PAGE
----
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My candidacy for Supervisor of East Hampton has been endorsed by Long Island Environmental Voters Forum who said:
Dear Candidate Cohen:
On behalf of the Long Island Environmental Voters Forum, I am pleased to announce that, based on your environmental advocacy and/or voting record, you have been selected for endorsement this election year.
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I have worked closely with many of the groups who make up the East Hampton Environmental Coalition. My Nature Preserve and CPF work has been informed by the Concerned Citizens of Montauk, the Group for the East End, and the Accabonac Protection Committee. My work has also brought me into contact with the Dark Sky Group, and the Northwest Alliance (through the numerous Nature Preserves in the Northwest). It has been a pleasure to work with all of them, and hopefully my, and the Nature Preserve Committee’s, work has been of benefit to them. I strongly support their work, and I support the work of the others in the Alliance as well.

It would require dozens of hours to answer all of the questions in the questionnaire to the level I prefer. Full answers, backed by thorough research and with the consultation of Town and other professionals, can be provided after election. For now, I direct readers of this questionnaire to some of our platform papers.

At the website you will find papers on many of the issues raised in this questionnaire, including ones on farming, airport issues, public beach access, and a paper on environmental and open space shortcomings of the current administration and how we would address those shortcomings.

2. What do you believe is the role of town government regulation and enforcement in maintaining a clean, sustainable environment? What, if any, changes are the most important?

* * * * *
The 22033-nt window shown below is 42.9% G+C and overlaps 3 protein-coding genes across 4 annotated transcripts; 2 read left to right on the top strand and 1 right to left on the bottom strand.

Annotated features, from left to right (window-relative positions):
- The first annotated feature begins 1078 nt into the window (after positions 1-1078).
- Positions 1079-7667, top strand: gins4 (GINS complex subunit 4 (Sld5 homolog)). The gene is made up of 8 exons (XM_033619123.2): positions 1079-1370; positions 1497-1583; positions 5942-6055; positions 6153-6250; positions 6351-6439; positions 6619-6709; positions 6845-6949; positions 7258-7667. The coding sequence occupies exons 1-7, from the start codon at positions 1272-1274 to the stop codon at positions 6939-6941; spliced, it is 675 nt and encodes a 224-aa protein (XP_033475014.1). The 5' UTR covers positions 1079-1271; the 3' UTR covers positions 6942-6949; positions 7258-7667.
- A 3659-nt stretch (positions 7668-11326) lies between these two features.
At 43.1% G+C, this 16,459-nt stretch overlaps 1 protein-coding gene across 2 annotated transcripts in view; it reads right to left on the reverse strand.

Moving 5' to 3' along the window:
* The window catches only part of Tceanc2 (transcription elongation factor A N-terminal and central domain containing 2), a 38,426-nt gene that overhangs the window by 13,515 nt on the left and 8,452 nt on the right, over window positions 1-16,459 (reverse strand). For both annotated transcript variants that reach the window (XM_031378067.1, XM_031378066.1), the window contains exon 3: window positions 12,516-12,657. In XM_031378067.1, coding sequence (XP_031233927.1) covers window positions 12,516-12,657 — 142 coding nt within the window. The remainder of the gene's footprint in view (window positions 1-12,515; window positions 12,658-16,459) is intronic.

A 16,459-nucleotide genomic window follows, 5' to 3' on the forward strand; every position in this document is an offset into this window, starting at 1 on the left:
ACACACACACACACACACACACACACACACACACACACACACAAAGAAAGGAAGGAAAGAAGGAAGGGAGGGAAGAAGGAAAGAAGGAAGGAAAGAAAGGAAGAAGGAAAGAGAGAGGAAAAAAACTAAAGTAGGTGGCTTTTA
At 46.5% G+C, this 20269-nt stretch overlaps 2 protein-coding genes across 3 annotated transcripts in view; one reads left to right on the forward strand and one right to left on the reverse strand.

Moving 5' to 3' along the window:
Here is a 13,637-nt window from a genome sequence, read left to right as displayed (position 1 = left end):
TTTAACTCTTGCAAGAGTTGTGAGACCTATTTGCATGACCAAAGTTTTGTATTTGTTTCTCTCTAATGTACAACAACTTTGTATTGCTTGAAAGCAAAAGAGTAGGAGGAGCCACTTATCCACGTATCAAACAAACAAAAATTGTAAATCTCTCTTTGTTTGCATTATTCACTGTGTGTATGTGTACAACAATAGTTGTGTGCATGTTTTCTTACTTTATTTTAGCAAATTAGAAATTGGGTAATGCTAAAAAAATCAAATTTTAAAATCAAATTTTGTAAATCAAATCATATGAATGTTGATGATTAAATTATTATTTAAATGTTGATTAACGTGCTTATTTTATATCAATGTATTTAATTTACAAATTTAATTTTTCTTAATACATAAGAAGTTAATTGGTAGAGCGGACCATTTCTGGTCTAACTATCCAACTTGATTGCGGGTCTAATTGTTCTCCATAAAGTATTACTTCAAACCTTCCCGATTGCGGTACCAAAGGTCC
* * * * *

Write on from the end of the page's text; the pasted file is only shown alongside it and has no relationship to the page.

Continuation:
Town government can provide a long view and a wider perspective through the planning process and including many citizen groups and individuals. The challenge is getting all Town boards and departments to use long term policies effectively and consistently to protect our environment. Strong enforcement comes through Town Board leadership and committed and competent Town staff and citizen boards. Innovative new standards of sustainability and energy efficiency like the LEEDS program will keep East Hampton at the forefront of environmental protection.

3. What resources, experts or opinions will you consult when making decisions that affect East Hampton Town’s environmental resources?

We already have tools like the Comprehensive Plan and the Local Waterfront Revitalization Program. I would use the alliances and working relationships I have developed with our local environmental groups to bring in new ideas. I would also take advantage of experts from other levels of government in New York State and the latest scientific studies.

Coastal, Drinking and Surface Water
4. In view of the extreme weather conditions as of late, what should East Hampton Town, as a coastal community, do in the short and long term to prepare for these changes?

Emergencies from short term weather events should be addressed by cohesive emergency response plans. There is already existing legislation such as the emergency provisions of the 2006 Local Erosion Protection Law which says what can be done to replace damaged property and erosion structures in storm emergencies. We have an excellent emergency response team in Town government, but the plans need to be more detailed and comprehensive to give the Town better access to state and federal aid in the wake of a catastrophic storm.

Long term we need to address the consequences of sea level rise and climate change in coming decades in our planning process and the Local Waterfront Revitalization Program, so that residents and builders have guidance for future development.